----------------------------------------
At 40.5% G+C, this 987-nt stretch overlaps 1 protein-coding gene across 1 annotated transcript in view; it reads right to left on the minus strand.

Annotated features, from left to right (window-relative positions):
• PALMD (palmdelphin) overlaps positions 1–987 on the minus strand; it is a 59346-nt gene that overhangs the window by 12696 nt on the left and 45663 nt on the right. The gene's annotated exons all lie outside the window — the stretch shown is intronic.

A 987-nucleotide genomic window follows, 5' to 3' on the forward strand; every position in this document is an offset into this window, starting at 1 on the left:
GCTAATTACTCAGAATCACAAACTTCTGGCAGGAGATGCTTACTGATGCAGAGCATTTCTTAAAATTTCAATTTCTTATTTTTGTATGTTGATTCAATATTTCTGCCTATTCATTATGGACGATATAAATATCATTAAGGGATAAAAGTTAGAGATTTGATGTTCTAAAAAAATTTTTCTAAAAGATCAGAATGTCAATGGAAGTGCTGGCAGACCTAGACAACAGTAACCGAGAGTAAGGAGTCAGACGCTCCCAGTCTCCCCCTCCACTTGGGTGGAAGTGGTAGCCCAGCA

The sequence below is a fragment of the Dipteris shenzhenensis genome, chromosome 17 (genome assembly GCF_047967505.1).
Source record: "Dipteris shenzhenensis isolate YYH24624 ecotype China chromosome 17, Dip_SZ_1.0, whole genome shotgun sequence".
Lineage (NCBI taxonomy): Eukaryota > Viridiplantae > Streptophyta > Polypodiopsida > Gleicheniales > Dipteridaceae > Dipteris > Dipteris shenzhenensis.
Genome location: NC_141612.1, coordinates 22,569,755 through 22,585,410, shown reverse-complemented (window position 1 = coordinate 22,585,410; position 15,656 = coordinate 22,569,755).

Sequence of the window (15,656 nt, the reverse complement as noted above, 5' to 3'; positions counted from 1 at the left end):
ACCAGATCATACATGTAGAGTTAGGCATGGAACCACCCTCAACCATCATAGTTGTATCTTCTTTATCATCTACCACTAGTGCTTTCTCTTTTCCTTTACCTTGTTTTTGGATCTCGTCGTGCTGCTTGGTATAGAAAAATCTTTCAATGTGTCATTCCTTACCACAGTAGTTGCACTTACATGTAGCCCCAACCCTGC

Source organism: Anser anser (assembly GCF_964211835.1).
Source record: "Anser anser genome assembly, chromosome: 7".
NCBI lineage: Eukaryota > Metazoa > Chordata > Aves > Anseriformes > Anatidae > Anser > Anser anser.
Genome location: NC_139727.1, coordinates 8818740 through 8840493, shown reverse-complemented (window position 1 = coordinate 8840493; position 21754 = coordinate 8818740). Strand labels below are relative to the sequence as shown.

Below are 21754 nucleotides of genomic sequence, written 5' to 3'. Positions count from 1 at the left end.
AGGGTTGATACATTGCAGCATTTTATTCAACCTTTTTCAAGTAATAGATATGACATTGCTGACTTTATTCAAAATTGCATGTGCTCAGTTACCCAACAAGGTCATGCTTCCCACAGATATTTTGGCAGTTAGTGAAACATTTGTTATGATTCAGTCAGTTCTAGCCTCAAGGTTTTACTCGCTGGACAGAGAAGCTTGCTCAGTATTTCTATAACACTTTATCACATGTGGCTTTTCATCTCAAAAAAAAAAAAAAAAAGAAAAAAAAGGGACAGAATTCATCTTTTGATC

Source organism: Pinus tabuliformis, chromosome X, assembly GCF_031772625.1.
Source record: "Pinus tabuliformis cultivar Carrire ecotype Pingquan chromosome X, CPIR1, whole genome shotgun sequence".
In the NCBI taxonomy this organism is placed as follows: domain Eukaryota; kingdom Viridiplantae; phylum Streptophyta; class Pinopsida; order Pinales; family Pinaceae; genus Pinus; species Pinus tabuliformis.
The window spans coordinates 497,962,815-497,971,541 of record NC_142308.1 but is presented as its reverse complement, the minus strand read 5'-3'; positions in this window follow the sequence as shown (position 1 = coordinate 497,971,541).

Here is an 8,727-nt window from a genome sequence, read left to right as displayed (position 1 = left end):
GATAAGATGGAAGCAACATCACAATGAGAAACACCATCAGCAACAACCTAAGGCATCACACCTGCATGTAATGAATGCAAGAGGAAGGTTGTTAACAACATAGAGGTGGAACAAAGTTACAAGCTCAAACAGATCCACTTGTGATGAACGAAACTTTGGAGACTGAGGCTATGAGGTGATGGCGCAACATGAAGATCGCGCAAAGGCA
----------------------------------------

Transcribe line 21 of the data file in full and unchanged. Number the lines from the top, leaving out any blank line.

The window spans coordinates 497,962,815-497,971,541 of record NC_142308.1 but is presented as its reverse complement, the minus strand read 5'-3'; positions in this window follow the sequence as shown (position 1 = coordinate 497,971,541).